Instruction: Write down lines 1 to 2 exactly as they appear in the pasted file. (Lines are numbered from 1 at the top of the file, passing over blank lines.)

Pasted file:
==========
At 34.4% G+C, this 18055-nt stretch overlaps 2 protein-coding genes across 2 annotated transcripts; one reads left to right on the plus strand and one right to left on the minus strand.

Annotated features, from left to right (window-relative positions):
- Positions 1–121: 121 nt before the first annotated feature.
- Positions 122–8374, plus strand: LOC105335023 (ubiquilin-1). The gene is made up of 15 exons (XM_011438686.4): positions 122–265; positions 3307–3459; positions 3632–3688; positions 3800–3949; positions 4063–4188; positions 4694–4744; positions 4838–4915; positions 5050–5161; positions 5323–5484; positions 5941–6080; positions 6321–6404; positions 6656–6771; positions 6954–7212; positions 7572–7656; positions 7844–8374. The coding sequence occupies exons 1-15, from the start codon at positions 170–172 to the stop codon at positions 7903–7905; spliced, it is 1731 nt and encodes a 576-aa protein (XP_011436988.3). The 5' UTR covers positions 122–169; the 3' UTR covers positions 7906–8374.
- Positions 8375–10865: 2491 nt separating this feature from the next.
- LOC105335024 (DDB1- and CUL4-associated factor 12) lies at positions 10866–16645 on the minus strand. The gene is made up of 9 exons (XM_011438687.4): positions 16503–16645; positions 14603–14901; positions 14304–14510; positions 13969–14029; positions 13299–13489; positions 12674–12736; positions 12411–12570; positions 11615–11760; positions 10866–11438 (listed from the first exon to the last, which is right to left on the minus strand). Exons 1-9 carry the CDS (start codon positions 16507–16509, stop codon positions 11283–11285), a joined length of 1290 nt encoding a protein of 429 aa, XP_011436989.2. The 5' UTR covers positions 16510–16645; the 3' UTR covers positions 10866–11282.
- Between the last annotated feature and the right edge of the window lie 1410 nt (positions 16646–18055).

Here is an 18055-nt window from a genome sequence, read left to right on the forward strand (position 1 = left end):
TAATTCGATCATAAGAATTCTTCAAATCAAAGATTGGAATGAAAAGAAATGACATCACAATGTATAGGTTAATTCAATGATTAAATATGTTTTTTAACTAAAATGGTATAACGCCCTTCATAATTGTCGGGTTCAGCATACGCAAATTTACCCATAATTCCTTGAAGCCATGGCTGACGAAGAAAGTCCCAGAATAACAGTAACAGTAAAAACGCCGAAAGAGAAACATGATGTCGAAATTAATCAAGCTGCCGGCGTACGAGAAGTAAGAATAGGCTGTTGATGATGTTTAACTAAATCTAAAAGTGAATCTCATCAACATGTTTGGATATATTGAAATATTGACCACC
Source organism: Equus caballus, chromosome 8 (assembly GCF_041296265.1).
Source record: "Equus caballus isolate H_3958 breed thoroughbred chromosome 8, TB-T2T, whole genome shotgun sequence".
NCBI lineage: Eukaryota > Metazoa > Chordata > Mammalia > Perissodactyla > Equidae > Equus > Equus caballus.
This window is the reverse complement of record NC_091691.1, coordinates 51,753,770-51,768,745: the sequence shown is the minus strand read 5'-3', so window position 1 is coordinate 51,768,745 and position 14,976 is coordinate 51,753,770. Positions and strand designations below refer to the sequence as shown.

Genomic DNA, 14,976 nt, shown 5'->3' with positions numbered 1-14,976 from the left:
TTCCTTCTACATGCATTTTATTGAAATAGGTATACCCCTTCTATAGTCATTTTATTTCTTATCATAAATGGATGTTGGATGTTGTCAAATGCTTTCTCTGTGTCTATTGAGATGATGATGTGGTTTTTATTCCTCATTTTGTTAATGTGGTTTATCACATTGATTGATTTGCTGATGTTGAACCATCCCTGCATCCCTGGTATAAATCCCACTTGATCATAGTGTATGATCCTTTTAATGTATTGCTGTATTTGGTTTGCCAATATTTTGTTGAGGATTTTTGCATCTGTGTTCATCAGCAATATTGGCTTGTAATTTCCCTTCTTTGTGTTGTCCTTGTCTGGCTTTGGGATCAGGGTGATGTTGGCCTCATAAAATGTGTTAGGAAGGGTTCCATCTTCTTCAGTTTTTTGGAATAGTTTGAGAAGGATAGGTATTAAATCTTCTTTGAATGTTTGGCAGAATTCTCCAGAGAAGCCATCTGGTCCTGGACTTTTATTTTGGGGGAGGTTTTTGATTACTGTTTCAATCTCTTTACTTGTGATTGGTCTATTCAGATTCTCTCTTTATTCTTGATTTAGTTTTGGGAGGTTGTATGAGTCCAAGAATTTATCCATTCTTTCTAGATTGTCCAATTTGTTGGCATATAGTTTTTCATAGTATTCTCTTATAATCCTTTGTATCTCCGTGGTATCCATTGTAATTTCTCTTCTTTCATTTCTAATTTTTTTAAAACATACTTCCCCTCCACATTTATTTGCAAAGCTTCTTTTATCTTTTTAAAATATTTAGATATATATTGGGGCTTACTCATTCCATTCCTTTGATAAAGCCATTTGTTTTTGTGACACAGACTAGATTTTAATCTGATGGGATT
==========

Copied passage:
At 34.4% G+C, this 18055-nt stretch overlaps 2 protein-coding genes across 2 annotated transcripts; one reads left to right on the plus strand and one right to left on the minus strand.

Annotated features, from left to right (window-relative positions):